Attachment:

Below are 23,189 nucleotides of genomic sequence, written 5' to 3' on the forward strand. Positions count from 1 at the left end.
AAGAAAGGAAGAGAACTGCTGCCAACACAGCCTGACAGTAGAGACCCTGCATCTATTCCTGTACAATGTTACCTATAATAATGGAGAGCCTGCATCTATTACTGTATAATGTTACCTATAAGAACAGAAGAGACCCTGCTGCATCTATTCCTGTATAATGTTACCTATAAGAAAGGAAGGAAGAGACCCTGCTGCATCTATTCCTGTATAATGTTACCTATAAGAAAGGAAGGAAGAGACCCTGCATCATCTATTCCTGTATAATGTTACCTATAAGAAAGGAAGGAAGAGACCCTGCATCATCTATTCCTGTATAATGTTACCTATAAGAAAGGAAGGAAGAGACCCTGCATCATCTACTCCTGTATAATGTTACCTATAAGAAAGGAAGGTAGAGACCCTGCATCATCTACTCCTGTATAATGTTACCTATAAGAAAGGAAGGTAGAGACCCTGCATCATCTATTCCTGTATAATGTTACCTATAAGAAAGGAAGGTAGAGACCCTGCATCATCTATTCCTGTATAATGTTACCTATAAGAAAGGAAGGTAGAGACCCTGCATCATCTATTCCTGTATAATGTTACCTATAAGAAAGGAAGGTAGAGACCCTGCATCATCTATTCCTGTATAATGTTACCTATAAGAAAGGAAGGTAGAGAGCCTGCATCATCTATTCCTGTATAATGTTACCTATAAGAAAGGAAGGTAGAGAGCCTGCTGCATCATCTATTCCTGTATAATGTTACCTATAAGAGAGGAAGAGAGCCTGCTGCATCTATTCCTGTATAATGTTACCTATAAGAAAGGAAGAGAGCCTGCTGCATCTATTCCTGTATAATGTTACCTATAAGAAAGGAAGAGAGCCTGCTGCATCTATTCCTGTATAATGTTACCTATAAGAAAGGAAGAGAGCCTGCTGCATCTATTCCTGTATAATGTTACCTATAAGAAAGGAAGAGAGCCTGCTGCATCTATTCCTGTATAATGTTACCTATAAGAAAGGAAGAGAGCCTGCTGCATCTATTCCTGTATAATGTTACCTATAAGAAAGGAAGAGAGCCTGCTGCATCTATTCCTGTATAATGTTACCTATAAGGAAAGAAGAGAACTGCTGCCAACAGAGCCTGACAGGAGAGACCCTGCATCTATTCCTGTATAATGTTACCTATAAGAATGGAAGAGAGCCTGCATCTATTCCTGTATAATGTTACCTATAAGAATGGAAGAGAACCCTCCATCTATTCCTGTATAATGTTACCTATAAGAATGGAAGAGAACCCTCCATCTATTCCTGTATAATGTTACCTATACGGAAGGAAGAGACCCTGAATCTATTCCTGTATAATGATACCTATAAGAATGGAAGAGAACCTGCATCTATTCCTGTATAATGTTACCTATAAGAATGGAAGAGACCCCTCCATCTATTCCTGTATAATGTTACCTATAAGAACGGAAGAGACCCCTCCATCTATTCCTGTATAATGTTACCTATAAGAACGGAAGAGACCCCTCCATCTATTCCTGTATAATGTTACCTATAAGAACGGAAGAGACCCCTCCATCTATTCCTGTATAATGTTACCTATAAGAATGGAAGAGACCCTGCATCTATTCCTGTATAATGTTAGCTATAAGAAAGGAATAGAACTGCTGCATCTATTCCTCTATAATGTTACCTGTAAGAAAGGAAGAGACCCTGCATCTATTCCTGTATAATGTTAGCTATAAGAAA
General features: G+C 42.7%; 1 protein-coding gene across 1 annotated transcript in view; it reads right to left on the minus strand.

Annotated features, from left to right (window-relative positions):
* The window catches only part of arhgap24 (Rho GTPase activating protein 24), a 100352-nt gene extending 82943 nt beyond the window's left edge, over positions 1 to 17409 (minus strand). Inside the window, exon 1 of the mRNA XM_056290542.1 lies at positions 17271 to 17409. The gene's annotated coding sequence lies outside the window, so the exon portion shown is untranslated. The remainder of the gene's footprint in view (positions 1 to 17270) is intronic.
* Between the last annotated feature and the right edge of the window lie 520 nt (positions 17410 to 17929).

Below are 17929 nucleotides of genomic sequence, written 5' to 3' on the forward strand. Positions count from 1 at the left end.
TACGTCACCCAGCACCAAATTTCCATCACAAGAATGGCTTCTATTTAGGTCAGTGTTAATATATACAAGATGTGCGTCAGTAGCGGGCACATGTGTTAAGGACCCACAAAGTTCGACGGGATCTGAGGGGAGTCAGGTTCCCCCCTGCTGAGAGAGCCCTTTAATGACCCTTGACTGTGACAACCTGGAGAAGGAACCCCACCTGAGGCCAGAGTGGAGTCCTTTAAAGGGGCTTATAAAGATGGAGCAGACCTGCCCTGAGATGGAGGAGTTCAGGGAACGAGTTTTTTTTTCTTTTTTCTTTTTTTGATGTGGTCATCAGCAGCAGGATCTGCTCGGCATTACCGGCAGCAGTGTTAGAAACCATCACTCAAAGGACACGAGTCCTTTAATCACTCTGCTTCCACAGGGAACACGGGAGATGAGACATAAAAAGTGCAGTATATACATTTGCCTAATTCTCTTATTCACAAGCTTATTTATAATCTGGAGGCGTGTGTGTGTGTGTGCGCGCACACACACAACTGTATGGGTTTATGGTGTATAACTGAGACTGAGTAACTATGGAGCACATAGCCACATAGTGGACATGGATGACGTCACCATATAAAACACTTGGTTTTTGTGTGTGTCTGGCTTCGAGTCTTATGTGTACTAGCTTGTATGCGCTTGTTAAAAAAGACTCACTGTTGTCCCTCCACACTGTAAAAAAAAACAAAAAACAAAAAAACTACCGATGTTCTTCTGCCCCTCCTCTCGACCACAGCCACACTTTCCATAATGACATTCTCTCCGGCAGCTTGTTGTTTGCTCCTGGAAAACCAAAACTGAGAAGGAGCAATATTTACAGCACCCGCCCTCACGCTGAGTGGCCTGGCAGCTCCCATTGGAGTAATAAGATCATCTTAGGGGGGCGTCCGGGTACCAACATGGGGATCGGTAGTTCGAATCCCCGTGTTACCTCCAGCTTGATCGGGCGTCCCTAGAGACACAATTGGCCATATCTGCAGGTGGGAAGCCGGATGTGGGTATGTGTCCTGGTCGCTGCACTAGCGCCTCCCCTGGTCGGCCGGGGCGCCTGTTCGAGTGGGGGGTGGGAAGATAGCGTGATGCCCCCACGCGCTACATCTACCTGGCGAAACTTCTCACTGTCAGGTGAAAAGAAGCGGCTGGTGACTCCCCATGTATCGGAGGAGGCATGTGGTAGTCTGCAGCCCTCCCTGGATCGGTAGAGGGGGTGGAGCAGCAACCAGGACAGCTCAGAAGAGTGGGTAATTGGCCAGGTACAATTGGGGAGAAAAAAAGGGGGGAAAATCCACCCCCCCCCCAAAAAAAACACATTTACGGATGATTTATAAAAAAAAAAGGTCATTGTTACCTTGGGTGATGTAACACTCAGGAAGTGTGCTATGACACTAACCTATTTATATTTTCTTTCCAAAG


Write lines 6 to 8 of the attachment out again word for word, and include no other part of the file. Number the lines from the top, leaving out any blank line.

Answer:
* Between the last annotated feature and the right edge of the window lie 520 nt (positions 17410 to 17929).

Below are 17929 nucleotides of genomic sequence, written 5' to 3' on the forward strand. Positions count from 1 at the left end.
TACGTCACCCAGCACCAAATTTCCATCACAAGAATGGCTTCTATTTAGGTCAGTGTTAATATATACAAGATGTGCGTCAGTAGCGGGCACATGTGTTAAGGACCCACAAAGTTCGACGGGATCTGAGGGGAGTCAGGTTCCCCCCTGCTGAGAGAGCCCTTTAATGACCCTTGACTGTGACAACCTGGAGAAGGAACCCCACCTGAGGCCAGAGTGGAGTCCTTTAAAGGGGCTTATAAAGATGGAGCAGACCTGCCCTGAGATGGAGGAGTTCAGGGAACGAGTTTTTTTTTCTTTTTTCTTTTTTTGATGTGGTCATCAGCAGCAGGATCTGCTCGGCATTACCGGCAGCAGTGTTAGAAACCATCACTCAAAGGACACGAGTCCTTTAATCACTCTGCTTCCACAGGGAACACGGGAGATGAGACATAAAAAGTGCAGTATATACATTTGCCTAATTCTCTTATTCACAAGCTTATTTATAATCTGGAGGCGTGTGTGTGTGTGTGCGCGCACACACACAACTGTATGGGTTTATGGTGTATAACTGAGACTGAGTAACTATGGAGCACATAGCCACATAGTGGACATGGATGACGTCACCATATAAAACACTTGGTTTTTGTGTGTGTCTGGCTTCGAGTCTTATGTGTACTAGCTTGTATGCGCTTGTTAAAAAAGACTCACTGTTGTCCCTCCACACTGTAAAAAAAAACAAAAAACAAAAAAACTACCGATGTTCTTCTGCCCCTCCTCTCGACCACAGCCACACTTTCCATAATGACATTCTCTCCGGCAGCTTGTTGTTTGCTCCTGGAAAACCAAAACTGAGAAGGAGCAATATTTACAGCACCCGCCCTCACGCTGAGTGGCCTGGCAGCTCCCATTGGAGTAATAAGATCATCTTAGGGGGGCGTCCGGGTACCAACATGGGGATCGGTAGTTCGAATCCCCGTGTTACCTCCAGCTTGATCGGGCGTCCCTAGAGACACAATTGGCCATATCTGCAGGTGGGAAGCCGGATGTGGGTATGTGTCCTGGTCGCTGCACTAGCGCCTCCCCTGGTCGGCCGGGGCGCCTGTTCGAGTGGGGGGTGGGAAGATAGCGTGATGCCCCCACGCGCTACATCTACCTGGCGAAACTTCTCACTGTCAGGTGAAAAGAAGCGGCTGGTGACTCCCCATGTATCGGAGGAGGCATGTGGTAGTCTGCAGCCCTCCCTGGATCGGTAGAGGGGGTGGAGCAGCAACCAGGACAGCTCAGAAGAGTGGGTAATTGGCCAGGTACAATTGGGGAGAAAAAAAGGGGGGAAAATCCACCCCCCCCCCAAAAAAAACACATTTACGGATGATTTATAAAAAAAAAAGGTCATTGTTACCTTGGGTGATGTAACACTCAGGAAGTGTGCTATGACACTAACCTATTTATATTTTCTTTCCAAAG